Love is the Answer, by Ben Craib, is his debut novel and also the first…
I’m delighted that QuoScript is now my publisher. Seven of the DI Yates psychological crime series are now available from QuoScript as both paperbacks and e-books. QuoScript will be the original publisher of the latest in the series, De Vries, this spring; and Almost Love, the second Yates novel, will appear in the autumn, a little after the others because I want to rewrite parts of it.
All the Yates novels are set in South Lincolnshire, where I grew up, most of them in and around the ancient market town of Spalding. They take place in the present but are rooted in the Spalding of the past: I’m interested in how often the present collides with the past. I didn’t altogether appreciate Spalding when I was a child, but now I think it is a magical place and I’m lucky to know it so well. I’ll write about Spalding and some of the characters in the novels in other blog-posts. For now I’d like to share more with you about the settings of two of the novels, In the Family, the first one, and Sausage Hall, the third.
Both my grandmothers lived in extraordinary houses. My paternal great-grandparents moved from Castleford, in West Yorkshire, to start a general shop in Westlode Street, in Spalding, in the late nineteenth century. The shop occupied what would have been the front room of the house, so the sitting-room was upstairs. It was a shrine to late-Victorian taste: china dogs, small tables littered with many knick-knacks and a large glass case containing a stuffed-bird arrangement. When I knew it, it was exactly as it had been when created by my great-grandmother in her youth three-quarters of a century before. Little from the twentieth century had been allowed to intrude. The main events of In the Family, the first DI Yates novel, take place in this house.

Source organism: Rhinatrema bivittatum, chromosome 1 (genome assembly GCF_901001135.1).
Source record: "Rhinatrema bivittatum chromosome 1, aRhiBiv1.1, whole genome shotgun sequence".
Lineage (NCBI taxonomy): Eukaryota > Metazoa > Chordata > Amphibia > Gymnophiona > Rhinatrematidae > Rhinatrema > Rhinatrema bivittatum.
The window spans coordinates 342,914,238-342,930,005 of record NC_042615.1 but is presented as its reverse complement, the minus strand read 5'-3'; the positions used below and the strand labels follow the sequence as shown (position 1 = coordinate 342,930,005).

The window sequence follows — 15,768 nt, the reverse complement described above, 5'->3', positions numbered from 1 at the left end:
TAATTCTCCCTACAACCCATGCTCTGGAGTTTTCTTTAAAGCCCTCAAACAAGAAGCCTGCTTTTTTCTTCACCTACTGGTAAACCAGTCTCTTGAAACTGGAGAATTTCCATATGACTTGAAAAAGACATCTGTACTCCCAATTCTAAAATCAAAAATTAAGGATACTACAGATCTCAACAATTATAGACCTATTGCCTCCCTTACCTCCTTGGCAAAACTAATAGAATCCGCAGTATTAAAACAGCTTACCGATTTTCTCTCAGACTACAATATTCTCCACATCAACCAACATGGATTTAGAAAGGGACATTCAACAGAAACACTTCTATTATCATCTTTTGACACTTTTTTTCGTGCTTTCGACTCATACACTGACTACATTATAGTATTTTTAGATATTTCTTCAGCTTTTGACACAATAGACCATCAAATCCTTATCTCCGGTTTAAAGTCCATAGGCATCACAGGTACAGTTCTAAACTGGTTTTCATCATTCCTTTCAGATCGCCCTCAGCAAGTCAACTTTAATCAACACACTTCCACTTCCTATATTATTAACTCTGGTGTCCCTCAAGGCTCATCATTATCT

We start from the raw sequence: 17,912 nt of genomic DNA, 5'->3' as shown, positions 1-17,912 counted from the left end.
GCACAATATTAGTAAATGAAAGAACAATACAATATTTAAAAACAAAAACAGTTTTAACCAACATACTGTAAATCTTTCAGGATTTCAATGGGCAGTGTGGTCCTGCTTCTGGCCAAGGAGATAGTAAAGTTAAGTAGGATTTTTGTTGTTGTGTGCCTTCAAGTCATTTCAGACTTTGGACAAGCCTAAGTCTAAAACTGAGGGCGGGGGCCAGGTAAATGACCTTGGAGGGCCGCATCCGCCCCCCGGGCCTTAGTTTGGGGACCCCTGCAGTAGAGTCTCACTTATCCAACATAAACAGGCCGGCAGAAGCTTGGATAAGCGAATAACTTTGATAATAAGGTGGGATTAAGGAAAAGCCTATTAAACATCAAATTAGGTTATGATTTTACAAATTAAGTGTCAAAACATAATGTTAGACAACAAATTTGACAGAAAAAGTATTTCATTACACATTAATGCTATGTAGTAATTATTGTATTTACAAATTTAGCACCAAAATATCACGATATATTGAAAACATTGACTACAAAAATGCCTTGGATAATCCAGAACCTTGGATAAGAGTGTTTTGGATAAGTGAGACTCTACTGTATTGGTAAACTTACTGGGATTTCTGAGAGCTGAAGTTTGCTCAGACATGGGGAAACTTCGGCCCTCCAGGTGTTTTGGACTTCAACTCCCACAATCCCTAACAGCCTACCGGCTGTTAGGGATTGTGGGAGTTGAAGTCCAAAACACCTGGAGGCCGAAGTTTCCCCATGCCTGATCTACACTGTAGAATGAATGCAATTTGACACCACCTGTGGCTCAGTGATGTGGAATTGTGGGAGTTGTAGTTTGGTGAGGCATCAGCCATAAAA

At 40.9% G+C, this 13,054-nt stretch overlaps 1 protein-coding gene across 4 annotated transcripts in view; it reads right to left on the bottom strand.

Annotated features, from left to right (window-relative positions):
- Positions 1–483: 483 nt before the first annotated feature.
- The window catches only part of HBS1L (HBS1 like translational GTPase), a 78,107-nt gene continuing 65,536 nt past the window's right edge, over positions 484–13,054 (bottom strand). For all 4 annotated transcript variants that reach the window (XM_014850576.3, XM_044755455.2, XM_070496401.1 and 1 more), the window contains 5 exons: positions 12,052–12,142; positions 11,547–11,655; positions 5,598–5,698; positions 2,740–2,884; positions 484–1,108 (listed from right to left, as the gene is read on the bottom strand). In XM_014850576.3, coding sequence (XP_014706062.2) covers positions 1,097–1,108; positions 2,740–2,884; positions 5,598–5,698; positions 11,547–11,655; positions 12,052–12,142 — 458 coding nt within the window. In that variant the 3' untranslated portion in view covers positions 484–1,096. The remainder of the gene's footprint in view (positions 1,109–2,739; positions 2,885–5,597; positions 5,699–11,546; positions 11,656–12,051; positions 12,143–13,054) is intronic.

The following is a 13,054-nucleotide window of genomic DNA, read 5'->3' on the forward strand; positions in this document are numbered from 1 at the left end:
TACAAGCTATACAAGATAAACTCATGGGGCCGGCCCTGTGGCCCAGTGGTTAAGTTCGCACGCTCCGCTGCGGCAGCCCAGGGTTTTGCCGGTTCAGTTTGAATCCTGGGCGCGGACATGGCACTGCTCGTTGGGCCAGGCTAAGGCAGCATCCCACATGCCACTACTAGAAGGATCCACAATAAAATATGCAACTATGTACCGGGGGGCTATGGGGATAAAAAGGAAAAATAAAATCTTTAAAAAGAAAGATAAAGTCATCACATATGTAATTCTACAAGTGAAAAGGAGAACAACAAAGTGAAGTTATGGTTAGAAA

The house that my maternal grandmother lived in during my childhood was even more extraordinary. She had been in domestic service since she was fourteen and trained as both a nursery nurse and a housekeeper. In her heyday she was successively nursery nurse to the children of a well-known diplomat in London and housekeeper to Samuel Frear, the last of the great Lincolnshire sheep farmers. Her last job before she retired was companion to a very old lady who lived in a substantial house on the main Spalding to Boston Road, in a village called Sutterton. The old lady was the widow of a gentleman farmer much older than she. The house was packed with quaint furnishings, but the most astonishing thing about it (though as a child I just accepted it as normal) was that the walls were hung with sepia photographs of the husband when he’d been on safari in Africa as a young man. They must have been taken in the 1870s or 1880s; in many of them, he was accompanied by black women wearing very little except strings of beads. Sausage Hall is set in this house. It is about a murder that occurs in the present but is strongly influenced by what happened in the house in its pro-colonial past.
The owner of Sausage Hall, Kevan de Vries, is both flawed and harshly used by fate. Some of the many problems that beset his life are of his own making; some either caused by bad luck or the malevolent behaviour of others. In him I’ve tried to create a character with whom the reader sympathises but does not altogether approve. Sausage Hall is not only about de Vries, however: He is one of several characters who are key as the novel unfolds, but he rarely occupies centre stage. Many readers of Sausage Hall said they found him fascinating and were enthusiastic about meeting him again. De Vries, which will appear seven years after Sausage Hall was first published, continues his story. I hope you will like it.